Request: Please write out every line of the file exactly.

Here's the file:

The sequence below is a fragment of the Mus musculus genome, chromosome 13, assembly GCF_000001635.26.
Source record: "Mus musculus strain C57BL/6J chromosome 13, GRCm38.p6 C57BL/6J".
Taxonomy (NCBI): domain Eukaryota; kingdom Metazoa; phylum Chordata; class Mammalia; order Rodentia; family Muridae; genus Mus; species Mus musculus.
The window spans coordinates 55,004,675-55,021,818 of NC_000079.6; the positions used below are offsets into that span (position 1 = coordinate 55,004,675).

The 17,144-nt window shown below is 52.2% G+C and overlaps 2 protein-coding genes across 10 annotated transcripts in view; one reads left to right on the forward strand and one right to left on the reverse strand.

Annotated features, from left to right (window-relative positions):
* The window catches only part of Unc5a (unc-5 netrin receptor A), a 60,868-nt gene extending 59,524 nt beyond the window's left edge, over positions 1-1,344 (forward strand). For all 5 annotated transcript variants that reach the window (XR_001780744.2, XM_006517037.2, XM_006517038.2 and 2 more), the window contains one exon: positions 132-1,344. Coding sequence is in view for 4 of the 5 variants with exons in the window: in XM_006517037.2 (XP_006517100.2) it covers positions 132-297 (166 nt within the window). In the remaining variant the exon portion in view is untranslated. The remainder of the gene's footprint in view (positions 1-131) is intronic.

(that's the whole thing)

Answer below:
The sequence below is a fragment of the Mus musculus genome, chromosome 13, assembly GCF_000001635.26.
Source record: "Mus musculus strain C57BL/6J chromosome 13, GRCm38.p6 C57BL/6J".
Taxonomy (NCBI): domain Eukaryota; kingdom Metazoa; phylum Chordata; class Mammalia; order Rodentia; family Muridae; genus Mus; species Mus musculus.
The window spans coordinates 55,004,675-55,021,818 of NC_000079.6; the positions used below are offsets into that span (position 1 = coordinate 55,004,675).

The 17,144-nt window shown below is 52.2% G+C and overlaps 2 protein-coding genes across 10 annotated transcripts in view; one reads left to right on the forward strand and one right to left on the reverse strand.

Annotated features, from left to right (window-relative positions):
* The window catches only part of Unc5a (unc-5 netrin receptor A), a 60,868-nt gene extending 59,524 nt beyond the window's left edge, over positions 1-1,344 (forward strand). For all 5 annotated transcript variants that reach the window (XR_001780744.2, XM_006517037.2, XM_006517038.2 and 2 more), the window contains one exon: positions 132-1,344. Coding sequence is in view for 4 of the 5 variants with exons in the window: in XM_006517037.2 (XP_006517100.2) it covers positions 132-297 (166 nt within the window). In the remaining variant the exon portion in view is untranslated. The remainder of the gene's footprint in view (positions 1-131) is intronic.